Join the Mushroom Heads

 Uncategorized
Sep 192004
 
Authors: Ben Bleckley

There are a lot of people out there advocating the use of

helmets by bicyclists. The claim is that wearing these ridiculous

looking pieces of Styrofoam can prevent serious injury in an

accident.

Experts claim helmets reduce head injury by 88 percent; that

540,000 cyclists visit emergency rooms each year, and two-thirds of

fatal bicycle accidents are a result of traumatic head injury.

What the experts don’t take into account is how unfashionable

bike helmets are. I mean, they are so 1980s. People who wear them

look like they’re growing a mushroom on their head.

And really, where is the fun in riding a bike if your hair is

not blowing in the breeze?

All that does not stop Jim Barnaby, however. He’s been riding

his bike for 35 years and narrowly escaped death last spring.

(Who is this guy? Where is he from?)

“I was at a stop sign and going west across Wabash,” said

Barnaby, a junior high school science teacher. “I had been waiting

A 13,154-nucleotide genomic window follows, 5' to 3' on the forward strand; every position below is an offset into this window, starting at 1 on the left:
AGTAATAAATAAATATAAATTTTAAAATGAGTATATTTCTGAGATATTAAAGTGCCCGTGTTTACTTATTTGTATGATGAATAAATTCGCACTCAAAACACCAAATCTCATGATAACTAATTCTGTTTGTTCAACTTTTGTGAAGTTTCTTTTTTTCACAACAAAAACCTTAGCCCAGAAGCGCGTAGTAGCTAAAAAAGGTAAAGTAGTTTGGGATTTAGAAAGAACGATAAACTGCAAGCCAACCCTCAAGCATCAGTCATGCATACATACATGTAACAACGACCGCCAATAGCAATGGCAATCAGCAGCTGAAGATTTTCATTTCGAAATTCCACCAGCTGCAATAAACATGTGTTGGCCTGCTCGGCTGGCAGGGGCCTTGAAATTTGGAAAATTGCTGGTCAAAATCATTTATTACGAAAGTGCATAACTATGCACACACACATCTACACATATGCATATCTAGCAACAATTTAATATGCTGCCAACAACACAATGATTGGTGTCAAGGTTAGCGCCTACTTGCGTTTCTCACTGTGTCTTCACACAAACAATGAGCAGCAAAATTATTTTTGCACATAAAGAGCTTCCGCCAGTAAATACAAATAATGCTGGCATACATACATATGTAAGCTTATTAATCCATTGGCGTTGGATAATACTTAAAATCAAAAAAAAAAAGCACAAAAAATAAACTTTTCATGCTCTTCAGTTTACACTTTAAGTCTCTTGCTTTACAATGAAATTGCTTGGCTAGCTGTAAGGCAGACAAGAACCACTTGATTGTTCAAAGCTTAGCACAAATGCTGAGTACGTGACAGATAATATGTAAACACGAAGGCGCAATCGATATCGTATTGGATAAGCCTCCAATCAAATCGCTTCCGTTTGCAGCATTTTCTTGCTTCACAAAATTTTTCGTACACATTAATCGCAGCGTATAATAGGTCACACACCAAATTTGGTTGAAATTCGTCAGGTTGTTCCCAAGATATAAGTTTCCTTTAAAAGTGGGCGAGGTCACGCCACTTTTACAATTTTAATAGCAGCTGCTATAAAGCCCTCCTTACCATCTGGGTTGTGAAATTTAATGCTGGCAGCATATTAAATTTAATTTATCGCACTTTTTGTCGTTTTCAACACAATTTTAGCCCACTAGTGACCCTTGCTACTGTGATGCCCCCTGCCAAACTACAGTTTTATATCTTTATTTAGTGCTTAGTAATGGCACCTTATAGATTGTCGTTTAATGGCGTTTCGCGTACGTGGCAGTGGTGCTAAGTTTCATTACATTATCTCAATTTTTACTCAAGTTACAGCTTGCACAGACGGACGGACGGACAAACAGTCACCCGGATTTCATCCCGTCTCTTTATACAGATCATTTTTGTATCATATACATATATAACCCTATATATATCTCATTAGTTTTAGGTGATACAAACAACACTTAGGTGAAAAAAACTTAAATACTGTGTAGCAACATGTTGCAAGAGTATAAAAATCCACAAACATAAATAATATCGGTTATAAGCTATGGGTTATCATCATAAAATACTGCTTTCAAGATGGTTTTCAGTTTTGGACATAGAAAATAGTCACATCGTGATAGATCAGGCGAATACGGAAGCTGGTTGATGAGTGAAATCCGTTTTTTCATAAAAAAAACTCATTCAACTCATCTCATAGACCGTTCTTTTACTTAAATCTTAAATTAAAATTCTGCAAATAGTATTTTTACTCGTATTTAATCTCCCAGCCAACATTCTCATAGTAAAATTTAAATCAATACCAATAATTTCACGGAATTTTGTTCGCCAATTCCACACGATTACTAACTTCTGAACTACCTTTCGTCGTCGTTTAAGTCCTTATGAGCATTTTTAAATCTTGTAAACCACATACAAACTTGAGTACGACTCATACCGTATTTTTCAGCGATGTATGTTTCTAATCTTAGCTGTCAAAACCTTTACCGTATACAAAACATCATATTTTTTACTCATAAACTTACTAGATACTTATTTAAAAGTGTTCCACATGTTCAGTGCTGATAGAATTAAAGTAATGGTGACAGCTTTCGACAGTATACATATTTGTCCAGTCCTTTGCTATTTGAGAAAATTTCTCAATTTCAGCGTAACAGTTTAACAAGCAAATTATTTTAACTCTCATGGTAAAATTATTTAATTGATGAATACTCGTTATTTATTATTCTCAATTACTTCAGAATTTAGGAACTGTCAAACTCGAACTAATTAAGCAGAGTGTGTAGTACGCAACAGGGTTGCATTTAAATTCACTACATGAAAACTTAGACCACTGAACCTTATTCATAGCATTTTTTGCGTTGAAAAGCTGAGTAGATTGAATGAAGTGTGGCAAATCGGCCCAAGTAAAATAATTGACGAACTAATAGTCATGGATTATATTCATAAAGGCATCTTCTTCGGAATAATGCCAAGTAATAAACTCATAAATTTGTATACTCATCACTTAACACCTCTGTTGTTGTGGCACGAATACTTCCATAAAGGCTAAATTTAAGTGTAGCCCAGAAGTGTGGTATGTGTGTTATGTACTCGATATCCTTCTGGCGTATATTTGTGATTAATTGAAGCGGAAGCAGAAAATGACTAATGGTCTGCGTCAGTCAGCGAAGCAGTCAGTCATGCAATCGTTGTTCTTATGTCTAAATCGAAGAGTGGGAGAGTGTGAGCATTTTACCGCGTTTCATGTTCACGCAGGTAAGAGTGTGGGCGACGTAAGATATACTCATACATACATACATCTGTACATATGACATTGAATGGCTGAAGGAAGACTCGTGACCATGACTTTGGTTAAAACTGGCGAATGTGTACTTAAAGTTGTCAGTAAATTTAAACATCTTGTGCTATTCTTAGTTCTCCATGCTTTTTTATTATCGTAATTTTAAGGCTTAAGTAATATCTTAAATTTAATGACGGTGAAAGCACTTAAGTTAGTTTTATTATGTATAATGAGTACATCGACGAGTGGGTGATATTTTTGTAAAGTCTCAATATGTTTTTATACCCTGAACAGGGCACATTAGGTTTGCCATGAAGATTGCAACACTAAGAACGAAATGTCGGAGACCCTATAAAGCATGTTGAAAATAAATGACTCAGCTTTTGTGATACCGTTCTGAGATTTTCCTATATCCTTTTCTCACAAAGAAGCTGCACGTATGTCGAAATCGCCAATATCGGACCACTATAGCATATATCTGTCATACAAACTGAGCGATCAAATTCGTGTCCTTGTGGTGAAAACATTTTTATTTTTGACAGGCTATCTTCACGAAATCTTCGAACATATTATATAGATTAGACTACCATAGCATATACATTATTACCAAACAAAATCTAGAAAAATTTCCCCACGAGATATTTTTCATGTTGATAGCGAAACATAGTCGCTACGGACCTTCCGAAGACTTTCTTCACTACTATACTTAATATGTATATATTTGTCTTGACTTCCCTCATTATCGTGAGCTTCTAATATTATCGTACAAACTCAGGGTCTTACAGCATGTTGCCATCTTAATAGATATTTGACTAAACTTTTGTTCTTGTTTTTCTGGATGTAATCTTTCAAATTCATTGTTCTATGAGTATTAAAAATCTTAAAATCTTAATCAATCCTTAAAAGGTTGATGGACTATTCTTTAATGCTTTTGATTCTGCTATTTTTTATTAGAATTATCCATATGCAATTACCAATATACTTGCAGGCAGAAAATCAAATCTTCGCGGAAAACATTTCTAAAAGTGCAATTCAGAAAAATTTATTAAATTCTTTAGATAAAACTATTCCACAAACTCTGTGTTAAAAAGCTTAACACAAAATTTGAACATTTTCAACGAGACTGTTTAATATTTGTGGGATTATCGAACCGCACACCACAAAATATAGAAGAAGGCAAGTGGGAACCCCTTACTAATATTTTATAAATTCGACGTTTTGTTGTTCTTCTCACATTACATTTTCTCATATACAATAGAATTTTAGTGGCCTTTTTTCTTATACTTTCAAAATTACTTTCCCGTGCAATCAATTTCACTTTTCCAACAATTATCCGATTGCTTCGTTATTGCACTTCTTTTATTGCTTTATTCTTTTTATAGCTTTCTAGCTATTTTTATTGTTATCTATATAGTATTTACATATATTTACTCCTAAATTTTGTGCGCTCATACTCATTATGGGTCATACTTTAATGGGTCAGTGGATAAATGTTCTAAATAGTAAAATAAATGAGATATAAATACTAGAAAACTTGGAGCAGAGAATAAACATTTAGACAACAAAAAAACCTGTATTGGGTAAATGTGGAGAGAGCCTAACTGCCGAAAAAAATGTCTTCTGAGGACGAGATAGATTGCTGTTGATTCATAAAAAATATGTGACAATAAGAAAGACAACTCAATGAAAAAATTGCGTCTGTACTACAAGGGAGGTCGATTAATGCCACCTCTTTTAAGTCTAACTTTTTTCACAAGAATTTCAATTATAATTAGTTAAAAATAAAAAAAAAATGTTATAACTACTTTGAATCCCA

for traffic to clear and started across the street. A truck had

pulled up on the other side, no turn signal or anything, gunned it

and drove right into me.”

The truck driver received a ticket for an illegal left hand turn

in front of oncoming traffic.

Barnaby said he was not aware of anything he did wrong in the

situation. It didn’t matter how good of a rider he was, or that he

rode to and from work almost every day – the accident was

completely out of his hands.

“The ambulance driver said it saved my life,” Barnaby said. “It

took a big old chunk out of my helmet and a smaller chunk out of my

head.”

Chances are the ambulance driver knew what he or she was talking

about. They spend at least 10 semester credits in a classroom, 30

hours of clinical experience, two more semester credits receiving

intravenous certification and then countless hours of field

experience before an ambulance company hires them.

And that’s just if they are the Emergency Medical Technician –

Basic. Poudre Valley Hospital ambulances also employs Paramedics

who spend two years in school after receiving their EMT-B.

While helmets are no doubt uncomfortable, silly looking, hard to

fit and a general hassle, wearing them is smarter than the

alternative. It is better to put a hole in a helmet as opposed to

one’s skull – and end up a nasty statistic.

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